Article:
One of the enduring mysteries in recent years is why the New York State has been unable to overhaul the Rockefeller drug laws. The 1970s statutes force judges to sentence drug offenders to lengthy prison terms that Gov. George E. Pataki and the leaders of both houses of the Legislature agree are draconian, says the New York Times. Officials came close to rewriting the laws last year, only to have the deal dissolve in the middle of the night behind closed doors.
Last week, the Republican-controlled Senate and the Democrat-controlled Assembly began negotiating with each other in public. Hearings laid bare some of the many policy and political differences, and showed why even broad areas of agreement might not be enough to bring about change.
The problem boils down to this: The Assembly wants to go much further than the Senate does in changing the laws. Assembly members fear that if they agree at the start to the Senate’s proposals to reduce sentences for the most serious drug offenses, which would affect only a tiny fraction of the state’s inmates, they will have no leverage left to persuade the Senate to go along with their own proposals. They want to reduce the sentences for much more common and less serious drug crimes, and to give judges the authority to send some drug offenders to treatment centers instead of prison.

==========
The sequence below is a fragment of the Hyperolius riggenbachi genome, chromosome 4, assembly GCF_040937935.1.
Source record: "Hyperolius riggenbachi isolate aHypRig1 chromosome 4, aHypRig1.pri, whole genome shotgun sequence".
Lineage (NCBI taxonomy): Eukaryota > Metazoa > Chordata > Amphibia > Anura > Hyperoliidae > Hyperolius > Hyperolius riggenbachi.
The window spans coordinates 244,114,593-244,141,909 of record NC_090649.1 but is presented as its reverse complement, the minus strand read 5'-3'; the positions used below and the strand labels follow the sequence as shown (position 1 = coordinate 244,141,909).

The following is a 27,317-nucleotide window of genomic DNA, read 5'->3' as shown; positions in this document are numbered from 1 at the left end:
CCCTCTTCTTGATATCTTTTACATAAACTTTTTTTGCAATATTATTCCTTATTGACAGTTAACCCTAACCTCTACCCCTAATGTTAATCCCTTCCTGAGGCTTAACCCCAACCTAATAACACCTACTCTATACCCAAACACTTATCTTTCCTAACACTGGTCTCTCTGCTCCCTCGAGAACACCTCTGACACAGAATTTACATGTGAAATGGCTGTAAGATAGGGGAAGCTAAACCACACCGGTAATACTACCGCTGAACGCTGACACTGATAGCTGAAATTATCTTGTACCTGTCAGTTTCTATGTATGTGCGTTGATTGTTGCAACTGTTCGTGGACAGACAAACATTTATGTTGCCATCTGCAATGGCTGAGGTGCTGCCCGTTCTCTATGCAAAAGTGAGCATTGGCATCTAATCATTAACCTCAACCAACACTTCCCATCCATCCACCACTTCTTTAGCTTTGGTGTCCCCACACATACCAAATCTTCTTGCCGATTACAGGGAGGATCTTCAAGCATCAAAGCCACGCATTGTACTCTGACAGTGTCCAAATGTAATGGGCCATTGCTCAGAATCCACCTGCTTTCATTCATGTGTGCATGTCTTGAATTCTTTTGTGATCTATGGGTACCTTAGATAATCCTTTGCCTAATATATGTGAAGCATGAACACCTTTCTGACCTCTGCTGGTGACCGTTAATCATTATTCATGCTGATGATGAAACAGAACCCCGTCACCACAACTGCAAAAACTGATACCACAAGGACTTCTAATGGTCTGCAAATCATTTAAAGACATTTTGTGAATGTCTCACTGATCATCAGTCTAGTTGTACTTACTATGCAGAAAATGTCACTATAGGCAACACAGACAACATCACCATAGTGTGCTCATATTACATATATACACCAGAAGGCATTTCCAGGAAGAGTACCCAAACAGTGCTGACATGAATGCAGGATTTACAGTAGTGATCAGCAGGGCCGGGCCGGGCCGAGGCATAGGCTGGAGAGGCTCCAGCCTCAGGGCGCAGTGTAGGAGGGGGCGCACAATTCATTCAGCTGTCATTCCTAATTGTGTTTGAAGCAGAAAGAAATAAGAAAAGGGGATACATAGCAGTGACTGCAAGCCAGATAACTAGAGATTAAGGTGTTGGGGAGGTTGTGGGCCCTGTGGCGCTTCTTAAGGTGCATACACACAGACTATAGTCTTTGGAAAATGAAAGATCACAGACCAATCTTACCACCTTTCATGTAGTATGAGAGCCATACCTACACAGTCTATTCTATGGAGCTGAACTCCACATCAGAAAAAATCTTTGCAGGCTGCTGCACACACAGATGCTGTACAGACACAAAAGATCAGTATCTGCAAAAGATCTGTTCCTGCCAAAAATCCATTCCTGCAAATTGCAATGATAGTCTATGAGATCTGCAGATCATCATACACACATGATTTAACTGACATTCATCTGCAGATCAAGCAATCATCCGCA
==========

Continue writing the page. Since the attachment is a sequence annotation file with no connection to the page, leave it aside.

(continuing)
At a hearing lsdy Thursday, senators tried to persuade Assembly members to agree to their proposal on the most serious crimes first. Assembly members wanted to debate their differences first and agree on areas of common ground later. Neither side wanted to budge.